Fisher, Jenny (2007) Teacher leadership and organisational change: a teacher leader's experience in a P-12 school. [Thesis (PhD/Research)]
Text (Introductory Pages)
Text (Whole Thesis)
[Abstract]: Crowther, Hann & McMaster (2001) reported in School Innovation: Pathway to the Knowledge Society that when teacher leaders engage in collective action with the
principal, they can build a school’s capacity to change. This Autoethnographic Case Study builds upon the findings reported by Cuttance (2001). The study uses a qualitative
inquiry approach to study a Participatory Action Research (PAR) project. The qualitative study was conducted in a P-12 school context in 2003 and contains two related microstudies. The study investigates how a teacher leader, occupying a formal role in an organisation, can contribute to the organisation’s capacity to change.
Conducted by a participant observer, the study occurred within a single context, a P-12 school which contained two separate entities, a Primary School and a Secondary School.
In the Secondary School, the self researcher occupied a formal position and performed functional tasks while in the Primary School, she exercised teacher leadership without being formally defined by that role. The task of coordinating an innovation to achieve mandated change was distributed to the self researcher by the principal. The self researcher’s efforts to improve her leadership practices while coordinating the innovation forms the basis of the study.
The self researcher employed Participatory Action Research as a means to gather data and engaged in reflexive leadership practices to pursue socially just and moral ways of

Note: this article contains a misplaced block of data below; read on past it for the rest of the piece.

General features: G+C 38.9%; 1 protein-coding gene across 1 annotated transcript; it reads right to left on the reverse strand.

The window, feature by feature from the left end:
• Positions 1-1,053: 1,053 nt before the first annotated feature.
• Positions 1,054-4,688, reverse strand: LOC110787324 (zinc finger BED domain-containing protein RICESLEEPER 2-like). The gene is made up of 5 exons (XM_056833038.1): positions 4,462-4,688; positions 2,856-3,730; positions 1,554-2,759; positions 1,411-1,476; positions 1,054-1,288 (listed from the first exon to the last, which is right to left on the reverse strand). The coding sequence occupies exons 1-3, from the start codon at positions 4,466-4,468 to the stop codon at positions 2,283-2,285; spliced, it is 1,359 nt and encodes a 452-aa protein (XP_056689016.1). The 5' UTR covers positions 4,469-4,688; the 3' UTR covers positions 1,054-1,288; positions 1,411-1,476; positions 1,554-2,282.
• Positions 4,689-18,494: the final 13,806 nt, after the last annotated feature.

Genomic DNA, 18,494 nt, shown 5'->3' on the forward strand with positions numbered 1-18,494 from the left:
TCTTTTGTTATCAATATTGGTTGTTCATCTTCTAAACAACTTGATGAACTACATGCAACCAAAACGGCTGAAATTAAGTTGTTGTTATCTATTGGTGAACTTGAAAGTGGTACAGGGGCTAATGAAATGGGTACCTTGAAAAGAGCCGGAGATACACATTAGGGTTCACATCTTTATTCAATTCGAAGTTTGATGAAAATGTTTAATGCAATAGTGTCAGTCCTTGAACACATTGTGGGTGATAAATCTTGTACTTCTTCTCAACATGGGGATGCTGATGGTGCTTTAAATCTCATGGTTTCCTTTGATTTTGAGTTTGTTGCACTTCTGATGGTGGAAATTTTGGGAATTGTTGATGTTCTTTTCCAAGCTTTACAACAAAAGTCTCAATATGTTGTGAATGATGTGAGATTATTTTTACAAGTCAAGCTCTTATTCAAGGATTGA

acting in the social world. The organisational context provided the framework for the analysis of the data and various metaphors were employed to analyse the self researcher’s evolving subjectivities. The stance adopted by the self researcher is informed by critical
theory, drawing from postmodern and poststructuralist perspectives, and the research question is answered through a narrative.
This study found that teacher leadership underpinned by the principles of inclusion, participation and voluntarism is not sustainable in functionalist organisations. The study found that functionalist organisations are imprinted with the discourses of dominance and privilege and the distribution of functions by principals reproduces dominance and oppresses the emergence of teacher leadership.
The study found that teacher leadership is emergent not distributed. The study found that when leadership is shared, parallel leadership practices generate organisational-wide leadership and build the collective’s capacity for change. However, the study concludes
that the context is important and for teacher leadership to contribute to an organisation’s capacity to change, the organisation itself has to be reimaged.
Statistics for this ePrint Item
|Item Type:||Thesis (PhD/Research)|
|Item Status:||Live Archive|
|Additional Information:||Doctor of Education (EdD) thesis.|
|Depositing User:||epEditor USQ|
|Faculty / Department / School:||Historic - Faculty of Education|
|Date Deposited:||23 Sep 2008 05:32|
|Last Modified:||01 Aug 2016 01:25|
|Uncontrolled Keywords:||teacher leadership; organisational change; organizational change|
|Fields of Research :||15 Commerce, Management, Tourism and Services > 1503 Business and Management > 150311 Organisational Behaviour
13 Education > 1303 Specialist Studies in Education > 130304 Educational Administration, Management and Leadership
Actions (login required)
|Archive Repository Staff Only|